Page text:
Poetry of a grieving husband after death did them part: Week in Books column

 

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A little blue book was left on my desk a few weeks ago. More a pamphlet than a book, with a paper cover bound by string. It looked like a catalogue or a theatre programme. I pushed it to one side of the desk, just above the bin, and it sat there until it was time for a clear-out, when I picked it up again and saw it was in fact a chapbook by Michel Faber called Poems for Eva, with a pink post-it note on top saying ‘These turned out well. F x’.

Faber, on publication of The Book of Strange New Things (2014), said he would not write any more fiction after the death of his wife of 26 years, Eva Youren, to cancer. He would continue to write non-fiction and poetry, and this collection of poems are all about the loss of Eva, though according to his publisher, Canongate, I should not have received them yet: 500 copies of an uncommercial run, not to be sold, have been printed, but are still to be posted out.

They are striking, all seven of them, for their arrangement, or re-arrangement, of the thoughts and feelings that constitute grief – that emotional “scattering” which Christopher Reid’s eponymous poem captured so vividly in the ritual of elephants rearranging the bones of their dead, included in his award-winning collection, A Scattering.

Faber’s is not, like Reid’s, a rounded study of a life, an illness and a death, from the onset of cancer (in both instances) to the last breath (“Sparse breaths, then none - /and it was done”). In that poem by Reid, what he does in the moments after his wife’s last breath suddenly gains a terrible importance. These poems by Faber dramatise that aftermath most powerfully: the contemplation of how to behave – how to live – after the death of someone so impossibly tied to the landscape of one’s life that it might require a rearrangement of one’s own identity.

Faber combines the prosaic with the epic, and the epic with the comic, to remind us how closely tragedy is tied to bathos. A lament over the dashing of the hope that old age will be reached is found in  Of Old Age, in Our Sleep. Another, Such a Simple Thing I Could Have Fixed, expresses regret, with a note of self-chiding, over the small imperfections that might have added to the indignities of his wife’s sickbed – clutter in the room, mismatched linen –  which seems vaguely reminiscent of an early scene in The Book of Strange New Things where a husband regrets that his last act of passion with his wife, in a car, just before he leaves for another planet, was not satisfying for her, and may leave the wrong lasting memory.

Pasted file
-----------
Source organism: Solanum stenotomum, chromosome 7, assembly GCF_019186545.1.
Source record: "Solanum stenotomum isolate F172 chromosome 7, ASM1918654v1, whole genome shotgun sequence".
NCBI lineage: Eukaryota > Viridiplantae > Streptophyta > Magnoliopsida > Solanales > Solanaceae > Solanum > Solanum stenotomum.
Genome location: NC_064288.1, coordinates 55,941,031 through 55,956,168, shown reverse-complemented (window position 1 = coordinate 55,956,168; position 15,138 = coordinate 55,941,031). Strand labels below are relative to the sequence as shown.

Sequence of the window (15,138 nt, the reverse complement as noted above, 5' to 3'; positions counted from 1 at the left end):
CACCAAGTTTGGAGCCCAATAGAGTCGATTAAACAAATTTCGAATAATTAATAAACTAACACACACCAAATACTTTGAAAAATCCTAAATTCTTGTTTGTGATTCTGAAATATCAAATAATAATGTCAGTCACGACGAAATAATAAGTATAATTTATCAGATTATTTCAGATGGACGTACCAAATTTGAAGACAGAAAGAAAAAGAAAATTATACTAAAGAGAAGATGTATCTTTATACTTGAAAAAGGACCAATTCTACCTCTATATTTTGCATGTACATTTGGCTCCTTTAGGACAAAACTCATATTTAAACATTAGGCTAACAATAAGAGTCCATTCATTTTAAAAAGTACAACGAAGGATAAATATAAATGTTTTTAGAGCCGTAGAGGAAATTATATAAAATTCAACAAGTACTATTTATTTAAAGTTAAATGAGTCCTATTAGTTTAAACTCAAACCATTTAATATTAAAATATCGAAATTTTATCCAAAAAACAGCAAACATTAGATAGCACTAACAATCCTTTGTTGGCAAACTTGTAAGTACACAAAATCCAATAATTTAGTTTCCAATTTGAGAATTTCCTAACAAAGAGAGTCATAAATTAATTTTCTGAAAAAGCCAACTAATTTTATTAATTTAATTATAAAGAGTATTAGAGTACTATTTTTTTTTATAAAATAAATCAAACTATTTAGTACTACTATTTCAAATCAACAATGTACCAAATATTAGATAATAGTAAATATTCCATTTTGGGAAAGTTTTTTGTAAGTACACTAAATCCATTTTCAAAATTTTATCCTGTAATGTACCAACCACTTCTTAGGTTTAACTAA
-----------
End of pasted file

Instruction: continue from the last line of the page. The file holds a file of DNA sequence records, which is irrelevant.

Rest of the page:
There is fury at the tragic minutiae of daily life that remains after she’s gone in Account Holder  (“The helpline man/refuses to help/because I am not you./He needs – by letter – proof/that you are dead…”).  And anguished liberation from his duty as carer in  Your Plants  which is too long – sadly – to be quoted in full here: “I am the man who stands in the shower/twenty inches from those plants/weeping into the torrent…/while your plants, brown and stoic,/watch.”

A far more epic and existential anger comes in  Don’t Hesitate to Ask  which conjures images of Orpheus storming the underworld to fetch Eurydice, except Faber knows Eva can’t be brought back, so gate-crashes God’s heavenly domain and metaphorically holds Him to account:

“Wait for me while I break

down the boardroom door

and drag the high and mighty fucker

out of his conference with Eternity,

his summit on the Mysteries of Life,

and get him to explain to me

why it was so necessary

to torture and humiliate

and finally exterminate

my wife.”

The poem is mortifying, but not without bathos in its switch to the timid response to bereavement offered by those around him, exemplified in the quintessentially British impotence of a cup of tea.

The dead, in their death, leave only objects, and the fetishising of these things has often featured in writings on loss. Joan Didion wrote of her late husband’s shoes, still by the door, as if waiting to be filled. Faber himself was quoted as cherishing a pair of Eva’s red ankle boots. What makes his poem You Chose Well  (about the shared home Eva chose ) such a bittersweet remembrance is the sense that the object is adored because it absorbs a little of the loved one within it (“The light still casts its spell./My love, you chose so well”).

The mystery of how Poems for Eva got to my desk continues, but either way, “You were right F.  A x”.

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